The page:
Bhagat Singh’s view on religion, mysticism and existence of God shatters the general impression that the revolutionaries were religious people who freely used religion to propagate their ideas. Being inspired by the revolutionaries of the Ghadar Movement who separated religion from politics and had an international outlook; Kartar Singh Sarabha, the young revolutionary who was sentenced to death at the age of 20, being his role model; Bhagat Singh, till the end of his life fought against sectarian and communal ideologies. One cannot help but admire the authority and confidence with which he analyzed the highly complex philosophical issue of god in his essay, ‘Why I am an Atheist’, where he states, “Any man who stands for progress has to criticise, disbelieve every item of the old faith. If faith cannot withstand the onslaught of reason, it must collapse. The first thing for him is to shatter the whole system down and clear space for the erection of a new philosophy.”
In his statement in the Session Court during the assembly bomb case, Bhagat Singh wrote, “By Revolution, we mean the ultimate establishment of an order of society which may not be threatened by such breakdown, and in which the sovereignty of the proletariat should be recognized and a world federation should redeem humanity from the bondage of capitalism and misery of imperial wars.”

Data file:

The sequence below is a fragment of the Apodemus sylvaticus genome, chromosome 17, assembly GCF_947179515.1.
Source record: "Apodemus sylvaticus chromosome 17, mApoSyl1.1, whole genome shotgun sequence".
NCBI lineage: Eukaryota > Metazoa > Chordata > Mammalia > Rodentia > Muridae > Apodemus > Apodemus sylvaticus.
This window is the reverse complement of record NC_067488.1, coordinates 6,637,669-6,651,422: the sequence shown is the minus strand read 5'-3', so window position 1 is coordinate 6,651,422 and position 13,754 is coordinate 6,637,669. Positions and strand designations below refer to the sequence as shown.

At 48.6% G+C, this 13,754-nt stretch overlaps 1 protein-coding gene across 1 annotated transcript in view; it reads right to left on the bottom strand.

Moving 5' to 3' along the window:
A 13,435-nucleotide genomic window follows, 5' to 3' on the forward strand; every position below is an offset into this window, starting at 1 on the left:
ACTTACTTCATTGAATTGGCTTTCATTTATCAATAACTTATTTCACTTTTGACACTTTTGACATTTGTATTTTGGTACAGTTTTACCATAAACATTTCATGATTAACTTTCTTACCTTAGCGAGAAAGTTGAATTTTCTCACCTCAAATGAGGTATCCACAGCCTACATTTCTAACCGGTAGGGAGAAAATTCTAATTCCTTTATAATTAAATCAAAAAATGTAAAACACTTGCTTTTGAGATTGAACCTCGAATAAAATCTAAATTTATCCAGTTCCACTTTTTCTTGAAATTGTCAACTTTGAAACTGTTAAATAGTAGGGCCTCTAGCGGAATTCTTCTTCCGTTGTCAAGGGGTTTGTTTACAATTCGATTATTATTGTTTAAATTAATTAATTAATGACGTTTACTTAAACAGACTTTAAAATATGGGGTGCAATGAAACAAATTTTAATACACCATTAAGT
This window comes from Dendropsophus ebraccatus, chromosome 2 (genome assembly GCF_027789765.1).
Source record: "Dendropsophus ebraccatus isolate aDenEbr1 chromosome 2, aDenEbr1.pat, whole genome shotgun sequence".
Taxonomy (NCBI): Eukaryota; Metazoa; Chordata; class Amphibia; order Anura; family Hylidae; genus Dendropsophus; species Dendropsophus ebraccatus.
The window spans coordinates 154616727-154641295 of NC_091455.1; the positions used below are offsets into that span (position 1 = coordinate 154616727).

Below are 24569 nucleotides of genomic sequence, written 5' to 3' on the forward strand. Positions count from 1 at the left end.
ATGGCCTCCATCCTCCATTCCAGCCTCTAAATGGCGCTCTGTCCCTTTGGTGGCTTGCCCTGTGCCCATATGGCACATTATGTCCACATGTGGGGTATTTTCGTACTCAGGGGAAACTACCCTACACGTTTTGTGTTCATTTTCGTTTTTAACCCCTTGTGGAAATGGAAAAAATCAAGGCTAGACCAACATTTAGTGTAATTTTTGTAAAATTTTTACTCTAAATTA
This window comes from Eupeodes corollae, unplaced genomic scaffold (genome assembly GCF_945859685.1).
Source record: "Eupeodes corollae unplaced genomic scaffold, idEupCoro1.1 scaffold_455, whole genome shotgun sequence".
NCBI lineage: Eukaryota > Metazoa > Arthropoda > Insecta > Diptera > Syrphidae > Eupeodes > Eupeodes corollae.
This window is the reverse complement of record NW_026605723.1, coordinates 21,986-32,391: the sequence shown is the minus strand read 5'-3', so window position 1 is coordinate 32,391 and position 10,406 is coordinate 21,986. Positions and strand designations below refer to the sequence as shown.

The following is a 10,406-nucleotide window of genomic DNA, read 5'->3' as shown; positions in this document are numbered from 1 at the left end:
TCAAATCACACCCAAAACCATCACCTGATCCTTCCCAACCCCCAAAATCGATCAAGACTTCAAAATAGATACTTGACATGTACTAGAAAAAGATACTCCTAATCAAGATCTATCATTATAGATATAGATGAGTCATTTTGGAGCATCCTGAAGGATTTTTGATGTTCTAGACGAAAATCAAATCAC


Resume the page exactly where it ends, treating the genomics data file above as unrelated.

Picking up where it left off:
Yes. Bhagat Singh was an anarchist. But before we yell ‘sacrilege!’, let us be aware that Jesus Christ, Nelson Mandela, Martin Luther King Jr. and Mahatma Gandhi were anarchists too. What is anarchy? Is it an opposition to order? No. Anarchy is a philosophical idea, an idea much older than the idea of nation states, and probably older than religion, too. Anarchy stands against the created order of things. It is against the artificial order that depends on police, violence, tear gas, jails and courtrooms for getting implemented. Anarchists believe in order, but the natural order of things, where people can collaborate and live in peace and harmony. Where people can work together and share the benefits equally. Revolutionary anarchists oppose the governments which are against this order and cause pain and sufferings to their people.
Unlike the non-violent sect of elite members of India’s freedom struggle, Bhagat Singh and his comrades believed in using violence wherever necessary. In their article ‘The Philosophy of Bomb’, they have stated, “Let us, first of all, take up the question of violence and non-violence. We think that the use of these terms is grave injustice to either party, for they express the ideals of neither of them correctly. Violence is physical force applied for committing injustice, and that is certainly not what we revolutionaries stand for. Satyagraha is insistence upon truth. Why press for the acceptance of truth, by the moral force alone? Why not add physical force to it?”
A number of factors contributed to the shaping of Bhagat Singh’s socio-political thought. First of all, Gandhi’s decision to suddenly suspend the Non-Cooperation Movement on the ground of the violent incident that took place at Chauri Chaura in 1922 disappointed the youth of India. Many of the future revolutionaries – Jatin Das, Chandra Shekhar Azad, Jogesh Chandra Chatterjee, Surya Sen, Bhagwati Charan Vohra, Jaidev Kapur, among others, were initially part of the Non-Cooperation Movement, and were later disillusioned. Their burning desire to free the country from the British imperialist rule and to create a new social order continued to dominate their thought-process.